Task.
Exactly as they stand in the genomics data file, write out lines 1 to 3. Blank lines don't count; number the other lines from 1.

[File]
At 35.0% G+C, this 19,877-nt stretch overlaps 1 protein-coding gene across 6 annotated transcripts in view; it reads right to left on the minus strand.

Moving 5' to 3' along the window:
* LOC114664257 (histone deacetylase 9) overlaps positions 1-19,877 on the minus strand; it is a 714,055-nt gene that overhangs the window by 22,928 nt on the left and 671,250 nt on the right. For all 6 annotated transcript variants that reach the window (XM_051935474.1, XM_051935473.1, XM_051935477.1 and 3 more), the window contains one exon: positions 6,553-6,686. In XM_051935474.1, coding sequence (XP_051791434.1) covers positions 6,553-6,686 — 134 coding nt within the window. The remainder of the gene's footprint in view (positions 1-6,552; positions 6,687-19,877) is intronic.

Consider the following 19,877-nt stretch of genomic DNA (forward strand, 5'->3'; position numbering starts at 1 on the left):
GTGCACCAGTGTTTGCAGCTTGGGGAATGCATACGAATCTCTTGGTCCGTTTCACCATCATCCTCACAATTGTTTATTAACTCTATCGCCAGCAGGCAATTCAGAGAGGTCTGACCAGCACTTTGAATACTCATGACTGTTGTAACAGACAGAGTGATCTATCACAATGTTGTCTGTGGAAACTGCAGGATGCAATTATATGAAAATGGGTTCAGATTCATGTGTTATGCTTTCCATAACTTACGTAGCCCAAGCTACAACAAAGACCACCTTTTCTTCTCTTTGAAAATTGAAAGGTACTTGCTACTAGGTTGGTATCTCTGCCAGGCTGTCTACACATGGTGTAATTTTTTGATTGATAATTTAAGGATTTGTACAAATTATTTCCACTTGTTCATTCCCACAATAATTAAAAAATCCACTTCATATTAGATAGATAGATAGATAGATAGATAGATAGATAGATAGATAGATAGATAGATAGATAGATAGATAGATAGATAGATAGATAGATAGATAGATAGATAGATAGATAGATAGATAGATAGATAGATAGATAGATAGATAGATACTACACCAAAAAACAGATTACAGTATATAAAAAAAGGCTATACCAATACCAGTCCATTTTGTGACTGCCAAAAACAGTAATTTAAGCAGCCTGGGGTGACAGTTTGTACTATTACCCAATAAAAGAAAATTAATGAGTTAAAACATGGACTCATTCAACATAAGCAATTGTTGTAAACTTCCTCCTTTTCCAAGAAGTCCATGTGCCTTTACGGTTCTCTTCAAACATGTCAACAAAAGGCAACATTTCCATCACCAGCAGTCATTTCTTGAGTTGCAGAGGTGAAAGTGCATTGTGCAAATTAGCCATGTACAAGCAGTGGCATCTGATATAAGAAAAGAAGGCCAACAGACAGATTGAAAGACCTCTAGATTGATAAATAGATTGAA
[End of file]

At 35.0% G+C, this 19,877-nt stretch overlaps 1 protein-coding gene across 6 annotated transcripts in view; it reads right to left on the minus strand.

Moving 5' to 3' along the window:
* LOC114664257 (histone deacetylase 9) overlaps positions 1-19,877 on the minus strand; it is a 714,055-nt gene that overhangs the window by 22,928 nt on the left and 671,250 nt on the right. For all 6 annotated transcript variants that reach the window (XM_051935474.1, XM_051935473.1, XM_051935477.1 and 3 more), the window contains one exon: positions 6,553-6,686. In XM_051935474.1, coding sequence (XP_051791434.1) covers positions 6,553-6,686 — 134 coding nt within the window. The remainder of the gene's footprint in view (positions 1-6,552; positions 6,687-19,877) is intronic.